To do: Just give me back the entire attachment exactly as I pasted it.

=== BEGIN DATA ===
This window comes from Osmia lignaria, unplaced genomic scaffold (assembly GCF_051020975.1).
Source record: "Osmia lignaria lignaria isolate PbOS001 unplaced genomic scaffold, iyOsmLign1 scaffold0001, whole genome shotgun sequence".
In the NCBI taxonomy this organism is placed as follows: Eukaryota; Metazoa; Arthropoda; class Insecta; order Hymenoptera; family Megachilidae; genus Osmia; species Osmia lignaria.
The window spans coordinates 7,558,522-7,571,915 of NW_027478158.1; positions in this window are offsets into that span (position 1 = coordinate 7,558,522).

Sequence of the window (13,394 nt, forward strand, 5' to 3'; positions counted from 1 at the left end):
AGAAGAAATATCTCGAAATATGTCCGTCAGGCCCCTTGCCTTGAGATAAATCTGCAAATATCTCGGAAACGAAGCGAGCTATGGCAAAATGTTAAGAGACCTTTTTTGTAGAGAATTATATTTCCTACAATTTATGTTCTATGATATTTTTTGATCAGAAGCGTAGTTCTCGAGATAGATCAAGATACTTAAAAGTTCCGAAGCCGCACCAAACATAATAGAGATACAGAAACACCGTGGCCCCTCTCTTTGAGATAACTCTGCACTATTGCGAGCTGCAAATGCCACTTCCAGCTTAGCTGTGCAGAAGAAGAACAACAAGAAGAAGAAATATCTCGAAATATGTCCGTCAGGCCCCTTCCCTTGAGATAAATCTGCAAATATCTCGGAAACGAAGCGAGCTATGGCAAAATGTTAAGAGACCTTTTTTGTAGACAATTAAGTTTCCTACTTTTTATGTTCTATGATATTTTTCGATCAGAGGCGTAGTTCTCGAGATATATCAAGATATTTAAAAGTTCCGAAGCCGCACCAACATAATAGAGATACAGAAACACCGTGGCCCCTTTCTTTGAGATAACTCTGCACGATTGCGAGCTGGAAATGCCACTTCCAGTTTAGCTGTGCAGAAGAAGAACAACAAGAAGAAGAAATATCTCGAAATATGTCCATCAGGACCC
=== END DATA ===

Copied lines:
This window comes from Osmia lignaria, unplaced genomic scaffold (assembly GCF_051020975.1).
Source record: "Osmia lignaria lignaria isolate PbOS001 unplaced genomic scaffold, iyOsmLign1 scaffold0001, whole genome shotgun sequence".
In the NCBI taxonomy this organism is placed as follows: Eukaryota; Metazoa; Arthropoda; class Insecta; order Hymenoptera; family Megachilidae; genus Osmia; species Osmia lignaria.
The window spans coordinates 7,558,522-7,571,915 of NW_027478158.1; positions in this window are offsets into that span (position 1 = coordinate 7,558,522).

Sequence of the window (13,394 nt, forward strand, 5' to 3'; positions counted from 1 at the left end):
AGAAGAAATATCTCGAAATATGTCCGTCAGGCCCCTTGCCTTGAGATAAATCTGCAAATATCTCGGAAACGAAGCGAGCTATGGCAAAATGTTAAGAGACCTTTTTTGTAGAGAATTATATTTCCTACAATTTATGTTCTATGATATTTTTTGATCAGAAGCGTAGTTCTCGAGATAGATCAAGATACTTAAAAGTTCCGAAGCCGCACCAAACATAATAGAGATACAGAAACACCGTGGCCCCTCTCTTTGAGATAACTCTGCACTATTGCGAGCTGCAAATGCCACTTCCAGCTTAGCTGTGCAGAAGAAGAACAACAAGAAGAAGAAATATCTCGAAATATGTCCGTCAGGCCCCTTCCCTTGAGATAAATCTGCAAATATCTCGGAAACGAAGCGAGCTATGGCAAAATGTTAAGAGACCTTTTTTGTAGACAATTAAGTTTCCTACTTTTTATGTTCTATGATATTTTTCGATCAGAGGCGTAGTTCTCGAGATATATCAAGATATTTAAAAGTTCCGAAGCCGCACCAACATAATAGAGATACAGAAACACCGTGGCCCCTTTCTTTGAGATAACTCTGCACGATTGCGAGCTGGAAATGCCACTTCCAGTTTAGCTGTGCAGAAGAAGAACAACAAGAAGAAGAAATATCTCGAAATATGTCCATCAGGACCC